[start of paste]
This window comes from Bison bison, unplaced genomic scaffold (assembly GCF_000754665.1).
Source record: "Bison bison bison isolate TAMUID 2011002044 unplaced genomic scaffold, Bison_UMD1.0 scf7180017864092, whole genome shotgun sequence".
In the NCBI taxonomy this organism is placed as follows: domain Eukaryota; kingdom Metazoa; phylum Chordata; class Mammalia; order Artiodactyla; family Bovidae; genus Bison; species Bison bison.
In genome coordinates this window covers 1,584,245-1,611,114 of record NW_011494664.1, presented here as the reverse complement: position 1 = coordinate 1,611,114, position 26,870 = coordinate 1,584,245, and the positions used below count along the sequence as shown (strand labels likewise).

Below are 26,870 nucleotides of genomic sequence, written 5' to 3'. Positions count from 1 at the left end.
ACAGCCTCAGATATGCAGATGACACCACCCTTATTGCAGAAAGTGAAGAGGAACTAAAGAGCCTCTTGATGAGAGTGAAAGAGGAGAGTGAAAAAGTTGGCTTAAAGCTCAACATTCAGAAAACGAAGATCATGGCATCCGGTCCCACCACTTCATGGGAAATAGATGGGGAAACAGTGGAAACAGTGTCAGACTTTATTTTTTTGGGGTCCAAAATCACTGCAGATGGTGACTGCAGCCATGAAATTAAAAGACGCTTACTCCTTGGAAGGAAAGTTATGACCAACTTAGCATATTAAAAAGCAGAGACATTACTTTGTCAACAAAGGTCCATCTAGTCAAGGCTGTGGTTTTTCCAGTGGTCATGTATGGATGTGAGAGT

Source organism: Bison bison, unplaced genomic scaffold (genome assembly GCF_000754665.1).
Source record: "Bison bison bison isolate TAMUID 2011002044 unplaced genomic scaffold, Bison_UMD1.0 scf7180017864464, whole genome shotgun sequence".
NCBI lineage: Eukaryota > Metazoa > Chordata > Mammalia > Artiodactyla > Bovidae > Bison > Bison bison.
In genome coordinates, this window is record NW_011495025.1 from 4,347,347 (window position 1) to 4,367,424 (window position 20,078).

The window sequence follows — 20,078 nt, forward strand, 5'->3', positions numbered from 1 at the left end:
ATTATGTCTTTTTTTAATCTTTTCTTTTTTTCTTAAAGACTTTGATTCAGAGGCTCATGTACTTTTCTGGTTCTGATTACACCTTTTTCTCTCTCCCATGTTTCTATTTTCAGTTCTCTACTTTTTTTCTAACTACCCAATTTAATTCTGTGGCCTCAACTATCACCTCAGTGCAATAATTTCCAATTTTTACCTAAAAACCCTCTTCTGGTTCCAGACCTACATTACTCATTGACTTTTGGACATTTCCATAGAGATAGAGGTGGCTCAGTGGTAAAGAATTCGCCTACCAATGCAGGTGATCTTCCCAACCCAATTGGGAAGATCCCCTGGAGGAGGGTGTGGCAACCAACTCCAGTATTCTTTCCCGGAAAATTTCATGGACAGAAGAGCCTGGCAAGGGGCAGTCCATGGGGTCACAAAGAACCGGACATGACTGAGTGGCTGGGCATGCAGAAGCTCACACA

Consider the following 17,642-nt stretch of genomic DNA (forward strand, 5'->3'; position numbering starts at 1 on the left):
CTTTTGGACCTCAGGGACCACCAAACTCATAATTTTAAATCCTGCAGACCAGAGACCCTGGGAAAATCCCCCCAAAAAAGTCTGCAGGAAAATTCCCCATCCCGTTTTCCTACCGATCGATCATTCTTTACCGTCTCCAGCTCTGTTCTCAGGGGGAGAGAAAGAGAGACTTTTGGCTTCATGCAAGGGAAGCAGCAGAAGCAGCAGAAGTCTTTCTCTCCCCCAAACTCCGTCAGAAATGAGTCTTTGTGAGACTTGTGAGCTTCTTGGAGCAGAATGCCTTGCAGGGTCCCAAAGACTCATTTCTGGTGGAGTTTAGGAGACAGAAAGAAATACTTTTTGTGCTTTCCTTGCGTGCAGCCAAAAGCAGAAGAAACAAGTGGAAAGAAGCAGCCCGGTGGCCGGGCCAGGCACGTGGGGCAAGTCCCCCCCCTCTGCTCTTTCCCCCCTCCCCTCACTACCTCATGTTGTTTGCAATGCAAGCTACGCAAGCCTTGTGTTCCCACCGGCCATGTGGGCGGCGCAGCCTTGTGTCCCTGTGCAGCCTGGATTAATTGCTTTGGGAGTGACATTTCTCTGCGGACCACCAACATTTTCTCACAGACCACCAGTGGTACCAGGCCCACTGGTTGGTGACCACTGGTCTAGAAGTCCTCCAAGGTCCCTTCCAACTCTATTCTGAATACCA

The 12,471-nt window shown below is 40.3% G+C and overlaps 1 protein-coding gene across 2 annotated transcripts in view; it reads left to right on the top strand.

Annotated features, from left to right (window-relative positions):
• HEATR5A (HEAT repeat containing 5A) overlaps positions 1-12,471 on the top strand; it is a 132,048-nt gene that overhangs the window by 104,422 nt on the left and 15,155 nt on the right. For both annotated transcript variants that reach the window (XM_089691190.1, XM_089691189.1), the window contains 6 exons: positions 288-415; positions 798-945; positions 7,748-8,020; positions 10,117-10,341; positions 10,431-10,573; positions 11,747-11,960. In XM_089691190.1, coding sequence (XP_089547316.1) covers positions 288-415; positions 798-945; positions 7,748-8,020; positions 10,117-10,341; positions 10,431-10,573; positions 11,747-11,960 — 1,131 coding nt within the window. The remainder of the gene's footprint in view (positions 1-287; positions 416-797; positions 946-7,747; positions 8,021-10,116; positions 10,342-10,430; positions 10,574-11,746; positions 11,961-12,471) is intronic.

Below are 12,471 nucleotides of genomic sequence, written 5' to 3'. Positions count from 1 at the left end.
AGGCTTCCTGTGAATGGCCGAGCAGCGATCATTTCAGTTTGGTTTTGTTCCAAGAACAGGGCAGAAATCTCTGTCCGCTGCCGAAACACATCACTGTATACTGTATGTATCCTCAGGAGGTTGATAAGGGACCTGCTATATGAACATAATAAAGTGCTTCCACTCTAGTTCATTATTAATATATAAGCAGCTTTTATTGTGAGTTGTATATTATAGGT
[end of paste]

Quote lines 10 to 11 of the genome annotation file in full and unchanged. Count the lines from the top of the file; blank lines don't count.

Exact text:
In genome coordinates, this window is record NW_011495025.1 from 4,347,347 (window position 1) to 4,367,424 (window position 20,078).

The window sequence follows — 20,078 nt, forward strand, 5'->3', positions numbered from 1 at the left end: